Myriad Genetics‘ BRACAnalysis CDx has been approved by the U.S. Food and Drug Administration as a companion diagnostic test to identify women with ovarian cancer eligible for first-line maintenance treatment with Lynparza (olaparib).
Lynparza was recently approved for patients who had a partial or complete response to first-line platinum-based chemotherapy and have inherited mutations in their BRCA genes. BRACAnalysis CDx is meant to identify these mutations and guide patient management.
This is the fifth approval of BRACAnalysis CDx as a companion diagnostic test for Lynparza, including to identify ovarian cancer patients eligible for second-line and fourth-line treatment with Lynparza and for some breast cancer indications.
“We congratulate AstraZeneca and Merck on obtaining FDA approval of Lynparza for patients with BRCA [mutated] advanced ovarian cancer, and we are excited to expand the use of BRACAnalysis CDx as the companion diagnostic test in this population,” Lloyd Sanders, president of Myriad Oncology, said in a press release. “We estimate there are more than 20,000 patients newly diagnosed with ovarian cancer in the United States every year who qualify for a BRACAnalysis CDx test.”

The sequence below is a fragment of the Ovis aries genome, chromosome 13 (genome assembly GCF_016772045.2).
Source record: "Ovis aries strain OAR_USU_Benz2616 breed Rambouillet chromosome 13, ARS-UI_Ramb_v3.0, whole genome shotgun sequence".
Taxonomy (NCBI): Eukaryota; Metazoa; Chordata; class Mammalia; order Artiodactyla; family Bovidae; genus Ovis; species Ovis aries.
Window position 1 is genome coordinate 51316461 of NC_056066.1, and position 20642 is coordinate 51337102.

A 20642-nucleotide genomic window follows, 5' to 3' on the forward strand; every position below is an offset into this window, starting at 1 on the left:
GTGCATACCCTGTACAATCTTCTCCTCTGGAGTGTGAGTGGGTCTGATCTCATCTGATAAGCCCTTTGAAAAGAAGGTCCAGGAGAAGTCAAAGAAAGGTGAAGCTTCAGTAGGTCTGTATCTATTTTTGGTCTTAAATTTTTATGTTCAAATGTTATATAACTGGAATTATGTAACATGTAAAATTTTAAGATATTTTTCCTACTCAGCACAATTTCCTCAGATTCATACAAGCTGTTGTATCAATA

Lynparza, an oral medicine developed by AstraZeneca, is an inhibitor of PARP enzymes — particularly PARP1 — which are key factors for repairing DNA damage. Cancer cells accumulate errors at a faster pace than healthy cells, and stopping them from repairing these errors eventually causes them to die.
As a result, researchers need accurate tests that identify which patients have these mutations. BRACAnalysis CDx was designed to read a patient’s DNA and find mutations that influence the activity of these proteins, making patients more susceptible to treatment. The test combines two genetic approaches, which allows the detection of both small and large inherited mutations.
In the trial, Lynparza was given as maintenance of partial or complete responses to first-line platinum-based chemotherapy to patients with advanced ovarian cancer. The treatment was significantly better than a placebo, reducing the risk of death or disease progression by 70%.
“In the SOLO1 trial, Myriad’s BRACAnalysis CDx test identified patients with advanced ovarian cancer who may benefit from Lynparza,” said Johnathan Lancaster, MD, PhD, gynecologic-oncologist and chief medical officer of Myriad Genetics. “The FDA’s approval underscores the need for all patients with ovarian cancer to know their BRACAnalysis CDx results at the time of diagnosis so they can fully understand their treatment options.”
According to Myriad, a major limitation of BRACAnalysis CDx is that it is unable to identify cancers with acquired BRCA mutations, which are estimated to make up 30% of all BRCA-mutated cancers. Thus, a negative result in BRACAnalysis CDx does not rule out the possibility of an acquired mutation in the BRCA genes.